A stark hangover has followed celebration and joy in Boston and across America, as Americans go from a passing moment’s relief when hearing about Dzhokhar Tsarnaev’s capture to an unresolvable debate about what to do with him. The prosecution of the War on Terror, despite whatever euphemism it goes by under the Obama administration these days, strains the rules and norms of our legal system. The exigencies of a "ticking time-bomb," the difficulties presented by "classified" evidence, and inevitable biases that a besieged America will develop over time against Muslims and those accused of acts of terrorism all make the prosecution of this struggle in conventional American courts controversial in theory and problematic in practice.
Many of these problems presented themselves in the days and months leading up to the events of 9/11, in the trial of Wadih El-Hage, a Lebanese-born American citizen who was convicted of conspiring to commit terrorism in 2001. Known by most Americans through the press as "bin Laden's secretary," El-Hage supported a variety of terrorist plots during the 1990s and had operational knowledge of many more. El-Hage, though tried and convicted a dozen years ago, just today received his sentence — life in prison without the possibility of parole. Barred from testifying by his lawyers throughout his 12 years in the justice system, El-Hage took his sentencing as a first and final opportunity to speak, launching a 45-minute speech that dubbed everything from 9/11 to Hurricane Sandy as divine punishment for the injustices and biased treatment he suffered in the legal system.
Despite his established guilt, El-Hage's trial, spanning almost the entire length of the War on Terror, highlighted the many ways in which our legal system falls short in prosecuting terror suspects. First of all, terror suspects during the pre-trial phase are held in conditions that, in many cases, far exceed the strictures that face the most heinous of convicted criminals. Called Special Administrative Measures (S.A.M.), these guidelines call for suspects to be held in prolonged solitary confinement, within minimal access to family and outside news. These conditions, in the words of a Harvard psychiatrist, inevitably lead to severe psychological deterioration, rendering suspects unfit to contribute meaningfully to their own defense.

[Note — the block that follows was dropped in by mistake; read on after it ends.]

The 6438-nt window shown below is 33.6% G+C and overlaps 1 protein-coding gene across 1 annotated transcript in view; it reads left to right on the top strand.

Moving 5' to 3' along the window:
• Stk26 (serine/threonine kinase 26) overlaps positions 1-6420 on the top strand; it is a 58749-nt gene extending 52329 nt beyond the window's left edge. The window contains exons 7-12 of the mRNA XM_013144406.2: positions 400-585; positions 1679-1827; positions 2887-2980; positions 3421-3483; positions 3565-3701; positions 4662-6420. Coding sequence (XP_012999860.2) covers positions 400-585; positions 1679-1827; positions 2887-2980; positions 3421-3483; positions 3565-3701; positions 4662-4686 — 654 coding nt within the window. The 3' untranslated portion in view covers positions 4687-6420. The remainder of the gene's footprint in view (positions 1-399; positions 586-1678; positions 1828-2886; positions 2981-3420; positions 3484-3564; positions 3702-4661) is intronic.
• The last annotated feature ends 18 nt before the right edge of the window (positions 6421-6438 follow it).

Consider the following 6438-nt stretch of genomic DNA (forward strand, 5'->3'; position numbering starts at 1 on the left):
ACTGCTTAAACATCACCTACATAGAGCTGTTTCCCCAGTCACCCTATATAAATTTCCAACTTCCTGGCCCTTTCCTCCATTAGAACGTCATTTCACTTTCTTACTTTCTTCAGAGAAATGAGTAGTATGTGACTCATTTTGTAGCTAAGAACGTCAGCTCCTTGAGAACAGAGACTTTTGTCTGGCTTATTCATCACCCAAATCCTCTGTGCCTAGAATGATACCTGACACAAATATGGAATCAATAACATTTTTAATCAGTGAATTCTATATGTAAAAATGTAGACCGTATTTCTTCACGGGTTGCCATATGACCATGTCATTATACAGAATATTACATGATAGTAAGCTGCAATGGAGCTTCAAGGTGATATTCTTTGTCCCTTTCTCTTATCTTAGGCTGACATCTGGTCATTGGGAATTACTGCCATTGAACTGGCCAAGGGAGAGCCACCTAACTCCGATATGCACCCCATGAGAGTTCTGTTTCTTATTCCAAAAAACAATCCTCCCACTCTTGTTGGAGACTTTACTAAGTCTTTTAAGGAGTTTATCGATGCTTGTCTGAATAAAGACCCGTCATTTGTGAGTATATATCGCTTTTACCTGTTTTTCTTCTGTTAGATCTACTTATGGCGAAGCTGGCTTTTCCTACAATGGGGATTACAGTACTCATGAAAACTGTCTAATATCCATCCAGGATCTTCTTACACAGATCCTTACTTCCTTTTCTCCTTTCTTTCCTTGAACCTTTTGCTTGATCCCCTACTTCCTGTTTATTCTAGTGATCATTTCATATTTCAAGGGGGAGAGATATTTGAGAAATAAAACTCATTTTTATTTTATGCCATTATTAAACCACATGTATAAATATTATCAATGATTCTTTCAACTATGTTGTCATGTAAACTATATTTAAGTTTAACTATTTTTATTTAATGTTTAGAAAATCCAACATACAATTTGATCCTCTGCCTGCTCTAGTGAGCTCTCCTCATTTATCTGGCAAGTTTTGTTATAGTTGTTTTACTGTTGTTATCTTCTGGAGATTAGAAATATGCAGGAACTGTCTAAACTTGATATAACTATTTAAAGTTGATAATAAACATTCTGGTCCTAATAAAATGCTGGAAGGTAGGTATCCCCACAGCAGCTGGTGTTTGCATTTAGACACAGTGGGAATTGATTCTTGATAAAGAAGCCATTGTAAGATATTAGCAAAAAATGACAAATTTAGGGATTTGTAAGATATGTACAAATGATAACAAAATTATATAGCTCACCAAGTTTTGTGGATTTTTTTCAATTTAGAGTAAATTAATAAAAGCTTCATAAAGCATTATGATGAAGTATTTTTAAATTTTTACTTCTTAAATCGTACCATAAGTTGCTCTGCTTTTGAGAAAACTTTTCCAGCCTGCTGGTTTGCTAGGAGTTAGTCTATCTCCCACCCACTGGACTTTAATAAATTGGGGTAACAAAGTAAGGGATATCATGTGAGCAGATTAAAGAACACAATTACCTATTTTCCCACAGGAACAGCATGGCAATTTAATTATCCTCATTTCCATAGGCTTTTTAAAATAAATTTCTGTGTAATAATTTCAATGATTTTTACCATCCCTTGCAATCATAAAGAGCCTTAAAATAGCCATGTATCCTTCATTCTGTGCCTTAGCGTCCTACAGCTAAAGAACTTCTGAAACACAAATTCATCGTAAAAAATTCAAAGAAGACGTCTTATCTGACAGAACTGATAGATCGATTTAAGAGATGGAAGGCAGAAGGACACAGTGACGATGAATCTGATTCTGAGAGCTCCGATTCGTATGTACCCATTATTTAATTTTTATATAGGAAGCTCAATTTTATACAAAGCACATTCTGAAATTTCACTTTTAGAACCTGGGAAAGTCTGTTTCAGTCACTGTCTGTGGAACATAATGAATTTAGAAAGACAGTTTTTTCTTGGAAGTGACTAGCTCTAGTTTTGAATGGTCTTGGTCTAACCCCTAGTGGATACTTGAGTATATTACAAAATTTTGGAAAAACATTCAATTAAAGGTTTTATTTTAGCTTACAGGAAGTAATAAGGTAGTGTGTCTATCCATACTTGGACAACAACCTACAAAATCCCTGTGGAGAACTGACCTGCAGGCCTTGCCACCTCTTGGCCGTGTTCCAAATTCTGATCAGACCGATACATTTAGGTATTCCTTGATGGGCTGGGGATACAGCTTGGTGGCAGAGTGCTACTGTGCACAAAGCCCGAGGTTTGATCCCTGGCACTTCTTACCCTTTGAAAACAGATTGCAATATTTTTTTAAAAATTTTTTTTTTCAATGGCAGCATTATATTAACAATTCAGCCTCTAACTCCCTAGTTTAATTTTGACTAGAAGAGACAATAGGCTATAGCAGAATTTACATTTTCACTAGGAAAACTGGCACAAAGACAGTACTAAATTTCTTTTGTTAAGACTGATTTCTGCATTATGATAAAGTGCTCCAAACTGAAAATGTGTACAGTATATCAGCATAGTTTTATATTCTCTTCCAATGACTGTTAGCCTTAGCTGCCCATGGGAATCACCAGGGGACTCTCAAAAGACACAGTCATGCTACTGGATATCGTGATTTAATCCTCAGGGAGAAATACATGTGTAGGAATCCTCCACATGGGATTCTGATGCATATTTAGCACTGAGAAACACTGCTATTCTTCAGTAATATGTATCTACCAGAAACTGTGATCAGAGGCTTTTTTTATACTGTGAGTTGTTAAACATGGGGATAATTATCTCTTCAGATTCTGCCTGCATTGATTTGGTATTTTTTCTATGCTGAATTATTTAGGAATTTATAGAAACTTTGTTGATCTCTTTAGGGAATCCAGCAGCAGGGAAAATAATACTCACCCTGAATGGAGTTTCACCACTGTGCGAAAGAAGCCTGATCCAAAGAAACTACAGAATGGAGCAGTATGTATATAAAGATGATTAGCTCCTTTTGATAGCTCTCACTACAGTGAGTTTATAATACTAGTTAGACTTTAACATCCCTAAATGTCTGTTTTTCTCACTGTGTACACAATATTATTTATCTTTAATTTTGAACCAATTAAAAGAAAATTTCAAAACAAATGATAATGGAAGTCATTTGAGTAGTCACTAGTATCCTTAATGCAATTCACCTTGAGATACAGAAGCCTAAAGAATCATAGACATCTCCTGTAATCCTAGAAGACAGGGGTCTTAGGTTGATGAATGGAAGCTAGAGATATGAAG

Much of the evidence that the government was present against El-Hage was deemed legally sensitive, if not outright classified, severely restricting the defense's ability to use and handle that information. In many cases, El-Hage was not able to review directly the evidence being used against him, lacking the required security clearance. These restrictions deprive suspects of their Sixth Amendment rights, including the right to confront your accusers. Those are rights that, despite what the courts may think, cannot be meaningfully exercised through an attorney.
Even if all of these problems were resolved, America's entire attitude towards terrorism, though justified, threatens a suspect’s right to a fair trial. Many of the witnesses El-Hage's defense team sought for the trial refused to testify because they were scared to associate themselves with a suspected terrorist and paint themselves as sympathizers. In September 2000, El-Hage's lawyers petitioned a federal judge, claiming that their witnesses "have been threatened, pressured and warned that the government believes they are lying." It seems that merely standing accused of terrorism deprives a suspect of many of the tools and legal opportunities that defendants in other cases can avail themselves of.
The Dzhokhar Tsarnaev case has sparked a reexamination of the role that Miranda rights play in terror cases. Though Attorney General Eric Holder played down any fears that further bombings were likely, the "public safety" exception to Miranda rights was used to deny Tsarnaev access to an attorney. The Obama administration has used a similarly expansive definition of the "public safety" exception for the Times Square bomber and the underwear bomber, though no court ruling has yet approved of this legal tactic.
The current public safety exception, born out of a 1984 case where officers asked a suspect about the location of a missing gun, has been upheld by the courts due to its extremely time-sensitive and dangerous nature, a description that the government has not used to characterize recent situations when it used the exception. Although enough evidence exists to convict Tsarnaev without his un-Mirandized confession, future interrogations under this system potentially endanger the successful prosecution of terror suspects.
Our legal system, over centuries, has had the benefit of treating terrorism as something rare. That has changed in our lifetime, and the legal system will have to adapt in order to legitimately prosecute terror suspects. These reforms, if they ever happen, will only happen because we are less afraid of terrorism than we were on 9/11, more confident in our commitment to a fair legal system, and strong in standing against those who continue to claim that the Constitution is only for easier days and fewer controversial crimes.